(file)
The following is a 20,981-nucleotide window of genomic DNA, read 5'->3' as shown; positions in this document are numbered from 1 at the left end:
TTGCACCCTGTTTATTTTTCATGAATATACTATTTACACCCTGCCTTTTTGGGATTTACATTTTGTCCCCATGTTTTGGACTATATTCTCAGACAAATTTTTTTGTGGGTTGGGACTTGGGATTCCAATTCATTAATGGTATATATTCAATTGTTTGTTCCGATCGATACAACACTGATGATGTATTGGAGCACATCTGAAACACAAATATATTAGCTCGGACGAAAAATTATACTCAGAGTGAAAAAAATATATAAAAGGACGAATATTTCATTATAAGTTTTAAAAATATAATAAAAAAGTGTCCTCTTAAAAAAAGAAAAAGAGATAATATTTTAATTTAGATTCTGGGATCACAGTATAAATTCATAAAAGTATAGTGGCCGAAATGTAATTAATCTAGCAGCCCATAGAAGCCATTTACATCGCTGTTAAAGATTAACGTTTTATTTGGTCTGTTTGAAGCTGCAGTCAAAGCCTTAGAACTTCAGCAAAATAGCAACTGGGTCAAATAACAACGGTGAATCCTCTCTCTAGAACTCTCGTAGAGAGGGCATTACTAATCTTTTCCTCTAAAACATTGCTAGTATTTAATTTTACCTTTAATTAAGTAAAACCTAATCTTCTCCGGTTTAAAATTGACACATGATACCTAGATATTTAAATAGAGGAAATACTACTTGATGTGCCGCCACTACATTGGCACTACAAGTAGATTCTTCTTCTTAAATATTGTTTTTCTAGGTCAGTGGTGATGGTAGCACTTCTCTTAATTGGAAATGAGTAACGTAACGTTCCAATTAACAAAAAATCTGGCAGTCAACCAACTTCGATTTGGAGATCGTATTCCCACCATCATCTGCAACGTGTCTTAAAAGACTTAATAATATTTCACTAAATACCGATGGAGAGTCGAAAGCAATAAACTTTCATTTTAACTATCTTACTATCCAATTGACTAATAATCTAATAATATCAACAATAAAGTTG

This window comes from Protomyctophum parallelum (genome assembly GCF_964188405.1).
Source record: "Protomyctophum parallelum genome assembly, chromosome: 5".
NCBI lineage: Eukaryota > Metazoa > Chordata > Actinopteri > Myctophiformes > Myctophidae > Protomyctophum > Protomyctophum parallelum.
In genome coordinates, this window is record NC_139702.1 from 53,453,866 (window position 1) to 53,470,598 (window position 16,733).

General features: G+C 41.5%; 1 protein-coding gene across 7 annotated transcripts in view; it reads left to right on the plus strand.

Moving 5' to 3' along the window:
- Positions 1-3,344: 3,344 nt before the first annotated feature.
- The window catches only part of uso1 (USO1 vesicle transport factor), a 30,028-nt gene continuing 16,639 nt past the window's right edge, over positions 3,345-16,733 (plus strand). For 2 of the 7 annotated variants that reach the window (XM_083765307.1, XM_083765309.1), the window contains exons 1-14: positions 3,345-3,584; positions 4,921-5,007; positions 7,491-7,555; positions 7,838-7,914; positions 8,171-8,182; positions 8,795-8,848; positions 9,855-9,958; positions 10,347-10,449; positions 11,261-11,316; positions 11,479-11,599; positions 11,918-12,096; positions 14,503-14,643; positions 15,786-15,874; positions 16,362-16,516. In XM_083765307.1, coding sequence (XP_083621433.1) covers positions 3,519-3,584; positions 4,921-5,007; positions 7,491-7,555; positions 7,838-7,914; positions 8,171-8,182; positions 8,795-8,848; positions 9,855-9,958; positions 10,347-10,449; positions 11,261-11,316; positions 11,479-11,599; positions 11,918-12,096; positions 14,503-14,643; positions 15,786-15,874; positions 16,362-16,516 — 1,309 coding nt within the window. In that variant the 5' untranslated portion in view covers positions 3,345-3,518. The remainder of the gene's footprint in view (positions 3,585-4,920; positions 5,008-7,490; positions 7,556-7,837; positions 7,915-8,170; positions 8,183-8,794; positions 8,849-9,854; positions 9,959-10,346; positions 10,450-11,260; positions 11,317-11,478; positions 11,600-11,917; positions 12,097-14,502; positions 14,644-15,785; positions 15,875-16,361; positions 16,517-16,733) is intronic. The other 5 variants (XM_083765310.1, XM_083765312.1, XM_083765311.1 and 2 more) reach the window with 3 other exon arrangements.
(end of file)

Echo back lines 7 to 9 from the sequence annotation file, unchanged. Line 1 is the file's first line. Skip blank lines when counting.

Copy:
General features: G+C 41.5%; 1 protein-coding gene across 7 annotated transcripts in view; it reads left to right on the plus strand.

Moving 5' to 3' along the window:
- Positions 1-3,344: 3,344 nt before the first annotated feature.